New York is renowned for many specialty foods. The clam chowder, cheesecake and pizza that bear the Empire City’s name are instantly recognizable.

How did the strip steak take on the name of the city that never sleeps? Let’s take a bite out of Big Apple history and discuss this famous cut’s origins. Then we’ll get to pro tips for cooking up an impressive American Wagyu New York strip steak at home.

SHOP NEW YORK STRIPS
USDA Choice
Moderate Marbling
USDA Prime 1.5"
Abundant Marbling
American Wagyu Black Grade
High Marbling
American Wagyu Gold Grade
Highest Marbling
ONE STEAK. MANY NAMES.

The New York strip has many aliases. You may see it incognito on menus as an ambassador steak, club steak, hotel steak or Kansas City strip. As this delectable cut became more popular, two names evolved as the front runners - the New York strip and the Kansas City strip.

Delmonico’s Restaurant in Manhattan is credited with coining the name "New York strip".  Established in the 1830s as the country’s first fine dining restaurant with white tablecloths and a vast wine cellar, Delmonico’s introduced many culinary delights to nascent New Yorkers, including Eggs Benedict and Baked Alaska. As the bastion of American fine dining, this venerable restaurant decided to put this cut from the striploin on their menu as the New York strip and the name became the most commonly used moniker. That being said, you can still walk into a good steak house in Kansas City and order a Kansas City strip. 

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CUT FROM THE LOIN REGION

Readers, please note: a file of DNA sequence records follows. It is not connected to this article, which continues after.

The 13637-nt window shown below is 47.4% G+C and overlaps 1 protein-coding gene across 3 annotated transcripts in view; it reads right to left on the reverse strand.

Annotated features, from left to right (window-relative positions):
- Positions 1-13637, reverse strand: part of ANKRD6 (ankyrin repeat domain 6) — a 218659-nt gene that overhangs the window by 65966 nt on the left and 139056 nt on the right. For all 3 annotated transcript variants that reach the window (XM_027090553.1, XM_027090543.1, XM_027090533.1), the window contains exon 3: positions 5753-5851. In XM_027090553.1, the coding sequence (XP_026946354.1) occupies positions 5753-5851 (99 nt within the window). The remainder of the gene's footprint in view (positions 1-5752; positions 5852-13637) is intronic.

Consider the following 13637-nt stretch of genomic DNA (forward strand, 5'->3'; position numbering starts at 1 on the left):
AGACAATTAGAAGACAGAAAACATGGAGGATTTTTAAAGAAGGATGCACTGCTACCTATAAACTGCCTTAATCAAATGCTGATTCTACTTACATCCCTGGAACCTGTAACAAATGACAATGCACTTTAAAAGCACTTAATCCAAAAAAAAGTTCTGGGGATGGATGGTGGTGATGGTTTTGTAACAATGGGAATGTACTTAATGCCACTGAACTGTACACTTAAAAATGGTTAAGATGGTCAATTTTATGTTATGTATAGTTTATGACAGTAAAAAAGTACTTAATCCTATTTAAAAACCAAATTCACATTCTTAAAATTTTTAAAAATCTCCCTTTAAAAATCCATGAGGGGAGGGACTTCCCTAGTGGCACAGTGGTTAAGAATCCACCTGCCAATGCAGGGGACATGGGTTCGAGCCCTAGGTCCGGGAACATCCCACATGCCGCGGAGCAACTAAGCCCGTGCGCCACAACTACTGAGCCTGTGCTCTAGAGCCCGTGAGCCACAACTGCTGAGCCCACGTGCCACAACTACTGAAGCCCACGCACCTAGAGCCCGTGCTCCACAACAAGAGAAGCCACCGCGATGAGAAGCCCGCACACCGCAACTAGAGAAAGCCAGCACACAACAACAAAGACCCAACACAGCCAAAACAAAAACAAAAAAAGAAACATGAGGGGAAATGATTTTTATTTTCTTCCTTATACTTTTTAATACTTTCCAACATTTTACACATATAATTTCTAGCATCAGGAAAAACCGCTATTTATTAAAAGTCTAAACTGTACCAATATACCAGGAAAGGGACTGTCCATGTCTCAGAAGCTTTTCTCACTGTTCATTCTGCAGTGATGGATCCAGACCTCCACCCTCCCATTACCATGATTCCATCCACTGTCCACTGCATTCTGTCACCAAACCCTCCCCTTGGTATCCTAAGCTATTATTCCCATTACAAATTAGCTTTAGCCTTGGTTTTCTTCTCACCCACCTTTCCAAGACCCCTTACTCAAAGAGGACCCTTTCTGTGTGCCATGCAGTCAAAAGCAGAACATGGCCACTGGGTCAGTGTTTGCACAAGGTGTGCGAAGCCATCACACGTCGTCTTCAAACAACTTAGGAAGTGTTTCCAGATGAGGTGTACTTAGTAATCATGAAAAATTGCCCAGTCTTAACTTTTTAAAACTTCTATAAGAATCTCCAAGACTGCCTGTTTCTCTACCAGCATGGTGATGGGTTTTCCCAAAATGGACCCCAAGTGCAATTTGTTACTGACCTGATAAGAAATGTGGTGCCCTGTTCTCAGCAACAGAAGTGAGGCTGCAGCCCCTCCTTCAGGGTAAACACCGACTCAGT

Boneless strip steaks are cut from the longissimus dorsi muscle in the loin primal. It’s the same muscle that produces delectable ribeyes, but it runs along a steer’s entire back, spanning the chuck, rib and loin regions. The section closer to the animal’s tail gets less use than the forward areas, which leaves the loin section awash with tenderness. That most tender of all steaks, filet mignon, comes from the tenderloin, a subprimal of the loin. Separating the tenderloin from the short loin leaves the beef strip loin, which is then portioned into New York strips. You may not realize it, but a T-bone actually comprises two steaks — a New York strip and a filet mignon with their intersecting bone left intact. The rare combination of strip steak’s primal location and the superior marbling of American Wagyu beef make our New York strip an exceptional choice.

HOW TO COOK A NEW YORK STRIP LIKE A PRO

Whether you’re a die-hard griller or an experimental home chef, the cooking method you choose can make or break your American Wagyu steaks. A fast and hot cooking environment, like your grill, is great for cuts that are less than 1.5 inches thick, like the Manhattan New York Filet. Strip steaks beefier than that will benefit from a slower method, and we have two options for going that route. Always take your steaks out of the fridge about 30 minutes before cooking to let them rise to room temp. Season them with high-quality salt and pepper or your favorite seasonings before they hit the heat — and don’t forget to let them rest for five to 10 minutes before serving. Slice against the grain for the tenderest bite.

  • The Steakhouse Method - Watch Chef Hugh Acheson demonstrate this easy, year-round method with a cast iron skillet.

  • The Reverse Sear - Perfect for the 1.5-inch-thick Gold Grade New York Strip, this method slowly brings a thicker steak to your desired internal temp in the oven, then seals in flavor with a finishing pan sear.

  • Direct Grilling - See our pro tips for foolproof grilled steaks at home that look and taste like the most expensive item on the menu.
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